If the Chicago firm you're talking about is Kirkland, then this is good news (for bonuses, anyway).  Kirkland gives very large bonuses accross offices.

It will be interesting to see if the past increase to 145,000/135,000 and the recent increase to 160,000 will affect bonuses.


17
Current Law Students / Re: Studying for Bar vs. LSAT?
« on: January 21, 2007, 06:09:43 PM »

Anyway... 6-8 weeks, every day is about right for the bar. Minimum.

Well, virtually no one studies for more than 6-8 weeks.  I mean, based on most schools' graduation dates and the test date you can only put in so many days, and unless you study before you graduate, which no one does, or fail and have to retake, you're not going to be studying for more than 6-8 weeks.

18
Job Search / Re: Drinking and 2L SA's
« on: January 20, 2007, 08:24:46 PM »
be the designated driver. problem solved

Well, the firm is going to be getting cabs, so that wouldn't really work.

Either just don't drink and be cool about it, or if you prefer, order a diet coke and just sip it -- no one will ask if your drink has alocohol in it.

19
Current Law Students / Re: Hoping to Transfer -- need some help
« on: January 19, 2007, 09:54:00 PM »
A few questions:

1.  What do you want to do? Work in biglaw? Clerk? Public interest? etc.
2.  Where in the country to do you want to practice after school?
3.  Do you have a scholarship at Tulane, and if not, could you get one?
4.  Tied to the question above, but how much debt will you graduate with if you transfer?  You'll have to work this out an a school-by-school basis, I suppose.  And I guess the question is really how much extra debt.
5.  How much do you value prestige for its own sake, and not what it can get you? 

If you don't have a scholarship, I would transfer unless you really enjoy NO or your friends there. 

If you do have a scholarship and transferring will cause you to graduate with much more debt, it's obviously a tougher call.  While I agree that having a better school name on your resume will help -- and it will generally help across the board, not just biglaw -- the practical difference in oppurtunity may not be that great. 

20
Current Law Students / Re: Should I drop out?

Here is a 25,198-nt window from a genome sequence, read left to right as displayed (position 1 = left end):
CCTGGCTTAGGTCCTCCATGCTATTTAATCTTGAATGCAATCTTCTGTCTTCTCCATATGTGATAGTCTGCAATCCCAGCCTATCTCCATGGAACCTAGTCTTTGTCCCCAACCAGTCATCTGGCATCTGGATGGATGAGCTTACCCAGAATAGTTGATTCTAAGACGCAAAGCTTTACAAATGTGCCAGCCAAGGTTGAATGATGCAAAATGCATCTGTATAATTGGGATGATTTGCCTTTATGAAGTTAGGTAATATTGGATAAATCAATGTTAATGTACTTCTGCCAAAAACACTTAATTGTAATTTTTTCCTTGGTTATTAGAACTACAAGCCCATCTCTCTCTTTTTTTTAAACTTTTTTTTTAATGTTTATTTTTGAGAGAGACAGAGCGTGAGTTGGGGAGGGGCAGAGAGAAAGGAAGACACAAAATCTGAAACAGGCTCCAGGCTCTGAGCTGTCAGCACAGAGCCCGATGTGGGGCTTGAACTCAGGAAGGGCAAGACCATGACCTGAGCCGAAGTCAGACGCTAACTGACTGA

« on: January 17, 2007, 05:46:04 AM »
You may not be bitter, 3L, but you're certainly short-sighted.

Working Biglaw is not what most law school graduates end up doing.  Many don't even want it.  Sure, it's a great paycheck, but many find absolutely no job satisfaction.

Let's be honest with what you're saying here:  "You can't go the route I did, so you should just drop out now."

Get a life.

To the OP:  Do you enjoy law school?  Do you have any experience actually working in a legal job?  As Buds suggested, find out if you would like to be an attorney.  Next, you need to start networking ASAP.  Go to bar events, do anything you can to start meeting attorneys in the location/practice area you want to work with.  While networking may not get you a BigLaw summer associateship, you'll be much more likely to get a job you like even with not so great grades.

I really liked "Guerrilla Tactics for Getting the Legal Job of your Dreams."  It has a ton of helpful advice for finding a job for any law student.

Read my very first post.  I said I would drop out if his grades didn't improve UNLESS he was sure that he would enjoy practicing law.  Lots of law students like the idea of practicing law, but don't really know what the practice of law is like on a day-to-day basis.

I know that biglaw isn't for everyone and I don't think I'll stay for long.  But I have lots of friends who took out huge amounts of debt, can't find great jobs and are miserable b/c their quality of life is poor and they don't particularly enjoy being lawyers.